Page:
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Concentration of Mormons in the United States. Graphic: wikicommons.

Historic bond between Republicans, Mormons weakening, research finds

Members of the Church of Jesus Christ of Latter-day Saints (Mormons) used to be one of the most reliable blocs of Republican voters in the nation.

As previous church leader Ezra Taft Benson controversially stated in 1974, a good Mormon could not be a Democrat. Although Benson was privately rebuked for it by church leader Spencer W. Kimball, many older U.S. Mormons still seem to assume that “GOP” stands for “God’s Own Party.”

Attitudes are starting to change, as Religion News Service reported. Earlier this month, the LDS issued an unprecedented statement about the dangers of voting a straight-party ticket. “Merely voting a straight ticket or voting based on ‘tradition’ without careful study of candidates and their positions on important issues is a threat to democracy and inconsistent with revealed standards,” the First Presidency wrote to members in the United States.

The reality is that Mormons in America, who number 6.6 million, have become less Republican over time. However, it’s less of a blue wave than it is a blue ripple. Drawing from Cooperative Election Study national data from 2008 to 2022, sociologist Ryan Burge created a graph of Mormon partisan affiliation in recent decades. There is a range of Republican affiliation, from the high-water mark of 75 percent GOP affiliation in 2012 to the lowest point, which was 53 percent in both 2017 and 2021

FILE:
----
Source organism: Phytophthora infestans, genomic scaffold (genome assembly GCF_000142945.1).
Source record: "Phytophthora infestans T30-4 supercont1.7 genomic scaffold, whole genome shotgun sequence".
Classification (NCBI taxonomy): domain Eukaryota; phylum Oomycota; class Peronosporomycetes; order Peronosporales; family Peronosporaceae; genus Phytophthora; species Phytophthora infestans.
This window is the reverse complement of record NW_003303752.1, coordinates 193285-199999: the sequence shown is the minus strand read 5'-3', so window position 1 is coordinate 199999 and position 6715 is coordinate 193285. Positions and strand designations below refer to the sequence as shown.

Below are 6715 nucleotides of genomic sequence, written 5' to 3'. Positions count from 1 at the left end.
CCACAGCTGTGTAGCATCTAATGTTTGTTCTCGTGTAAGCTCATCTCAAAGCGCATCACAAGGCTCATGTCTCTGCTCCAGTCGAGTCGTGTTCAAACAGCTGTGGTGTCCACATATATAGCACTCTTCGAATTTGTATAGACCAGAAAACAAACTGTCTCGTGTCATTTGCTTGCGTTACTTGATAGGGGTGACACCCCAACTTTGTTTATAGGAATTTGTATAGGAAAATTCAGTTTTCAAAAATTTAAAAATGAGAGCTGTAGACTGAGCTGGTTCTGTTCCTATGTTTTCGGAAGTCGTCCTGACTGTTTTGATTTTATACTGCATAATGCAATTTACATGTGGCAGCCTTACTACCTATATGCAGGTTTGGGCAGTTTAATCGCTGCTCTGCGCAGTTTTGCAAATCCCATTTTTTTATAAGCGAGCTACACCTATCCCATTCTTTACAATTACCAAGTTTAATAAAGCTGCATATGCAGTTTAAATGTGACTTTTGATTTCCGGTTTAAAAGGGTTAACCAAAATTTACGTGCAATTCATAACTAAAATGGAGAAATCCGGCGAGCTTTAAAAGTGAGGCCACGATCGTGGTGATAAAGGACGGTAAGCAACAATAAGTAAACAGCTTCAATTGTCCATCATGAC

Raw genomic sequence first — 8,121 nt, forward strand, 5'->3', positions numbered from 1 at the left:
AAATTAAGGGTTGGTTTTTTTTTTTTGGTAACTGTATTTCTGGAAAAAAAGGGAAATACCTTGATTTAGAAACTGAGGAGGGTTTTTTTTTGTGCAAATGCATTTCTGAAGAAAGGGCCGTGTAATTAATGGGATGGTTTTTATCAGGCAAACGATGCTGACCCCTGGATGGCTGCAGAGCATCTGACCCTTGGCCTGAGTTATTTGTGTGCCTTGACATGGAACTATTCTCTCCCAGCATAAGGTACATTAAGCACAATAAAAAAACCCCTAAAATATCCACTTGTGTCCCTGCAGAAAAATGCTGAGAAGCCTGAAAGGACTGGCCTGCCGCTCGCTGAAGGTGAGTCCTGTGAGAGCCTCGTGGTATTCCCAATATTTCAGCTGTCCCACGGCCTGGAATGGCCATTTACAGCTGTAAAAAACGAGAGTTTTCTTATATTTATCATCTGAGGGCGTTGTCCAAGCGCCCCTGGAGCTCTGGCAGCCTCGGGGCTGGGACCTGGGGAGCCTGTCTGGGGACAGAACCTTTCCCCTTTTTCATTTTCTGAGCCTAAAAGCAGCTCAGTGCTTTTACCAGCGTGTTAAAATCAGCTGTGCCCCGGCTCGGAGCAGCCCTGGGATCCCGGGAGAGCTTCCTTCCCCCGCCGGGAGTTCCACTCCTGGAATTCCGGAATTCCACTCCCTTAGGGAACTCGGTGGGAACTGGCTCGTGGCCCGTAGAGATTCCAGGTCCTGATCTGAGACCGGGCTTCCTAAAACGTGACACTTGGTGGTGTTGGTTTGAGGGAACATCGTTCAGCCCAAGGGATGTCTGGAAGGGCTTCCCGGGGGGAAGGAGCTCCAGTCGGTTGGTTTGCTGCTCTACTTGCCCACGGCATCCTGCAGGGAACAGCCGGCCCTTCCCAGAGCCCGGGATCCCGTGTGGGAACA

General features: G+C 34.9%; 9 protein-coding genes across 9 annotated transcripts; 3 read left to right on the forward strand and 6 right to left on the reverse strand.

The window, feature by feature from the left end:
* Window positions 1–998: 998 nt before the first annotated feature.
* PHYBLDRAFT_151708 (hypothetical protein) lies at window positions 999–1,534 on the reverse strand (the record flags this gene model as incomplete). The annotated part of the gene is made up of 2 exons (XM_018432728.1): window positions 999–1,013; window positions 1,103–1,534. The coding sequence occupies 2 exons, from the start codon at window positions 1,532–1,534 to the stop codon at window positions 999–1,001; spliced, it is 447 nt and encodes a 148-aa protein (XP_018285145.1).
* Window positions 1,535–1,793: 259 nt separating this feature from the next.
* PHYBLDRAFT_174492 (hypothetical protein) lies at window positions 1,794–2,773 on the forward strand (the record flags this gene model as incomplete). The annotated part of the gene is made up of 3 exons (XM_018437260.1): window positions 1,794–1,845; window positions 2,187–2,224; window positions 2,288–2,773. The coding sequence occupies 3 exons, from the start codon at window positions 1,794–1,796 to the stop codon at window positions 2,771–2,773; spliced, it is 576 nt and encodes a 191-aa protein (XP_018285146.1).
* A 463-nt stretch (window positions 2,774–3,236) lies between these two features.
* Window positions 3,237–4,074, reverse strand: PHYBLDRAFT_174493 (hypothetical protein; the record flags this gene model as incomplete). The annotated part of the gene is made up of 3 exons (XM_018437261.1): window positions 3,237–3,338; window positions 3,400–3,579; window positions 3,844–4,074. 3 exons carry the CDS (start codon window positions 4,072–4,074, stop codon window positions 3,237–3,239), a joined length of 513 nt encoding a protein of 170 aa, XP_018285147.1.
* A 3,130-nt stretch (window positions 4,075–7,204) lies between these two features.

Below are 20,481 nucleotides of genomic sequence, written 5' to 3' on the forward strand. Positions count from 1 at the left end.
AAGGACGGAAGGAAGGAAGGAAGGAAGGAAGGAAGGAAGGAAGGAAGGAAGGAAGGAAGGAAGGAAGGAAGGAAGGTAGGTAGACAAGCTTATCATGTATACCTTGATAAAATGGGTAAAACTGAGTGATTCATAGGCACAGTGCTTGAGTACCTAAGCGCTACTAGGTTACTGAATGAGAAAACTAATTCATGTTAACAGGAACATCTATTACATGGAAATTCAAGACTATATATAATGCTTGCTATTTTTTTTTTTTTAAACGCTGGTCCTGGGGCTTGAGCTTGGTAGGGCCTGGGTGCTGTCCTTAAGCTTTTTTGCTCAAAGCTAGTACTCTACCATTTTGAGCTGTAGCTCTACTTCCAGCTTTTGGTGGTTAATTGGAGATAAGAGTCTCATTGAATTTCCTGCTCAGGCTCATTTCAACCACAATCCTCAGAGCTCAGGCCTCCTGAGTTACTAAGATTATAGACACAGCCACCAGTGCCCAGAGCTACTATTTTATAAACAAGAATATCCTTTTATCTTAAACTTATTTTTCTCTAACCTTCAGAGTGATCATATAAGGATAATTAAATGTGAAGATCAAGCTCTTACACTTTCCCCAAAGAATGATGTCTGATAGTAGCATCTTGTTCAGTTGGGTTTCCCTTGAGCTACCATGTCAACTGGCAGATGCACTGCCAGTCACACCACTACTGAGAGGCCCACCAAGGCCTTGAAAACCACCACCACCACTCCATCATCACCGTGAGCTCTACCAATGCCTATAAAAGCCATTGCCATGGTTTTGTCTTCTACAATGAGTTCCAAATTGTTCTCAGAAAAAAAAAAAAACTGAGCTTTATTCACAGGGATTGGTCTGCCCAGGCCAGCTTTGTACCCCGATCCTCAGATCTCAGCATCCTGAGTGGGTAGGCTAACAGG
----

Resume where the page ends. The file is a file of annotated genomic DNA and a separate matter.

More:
The biggest losses for LDS Republicans have come among the younger generations.

The main takeaway is that there have been modest GOP losses of about 7 points overall. However, this hasn’t been a slam-dunk for the Democratic Party. Democrats appear to have gained only 3 points, while independents gained 4.

“It will be interesting to see whether the church’s statement against straight-party voting does anything to soften older Saints’ apparent sense that to be a faithful Mormon means to fully align with the Republican Party,” the story concluded. “The last several years have brought us an abundance of social science research indicating that many Americans’ political identities have become more powerful to them than even their religious identities. But among younger U.S. church members, the GOP’s lock seems to already be weakening.”

–Alan Goforth | Metro Voice

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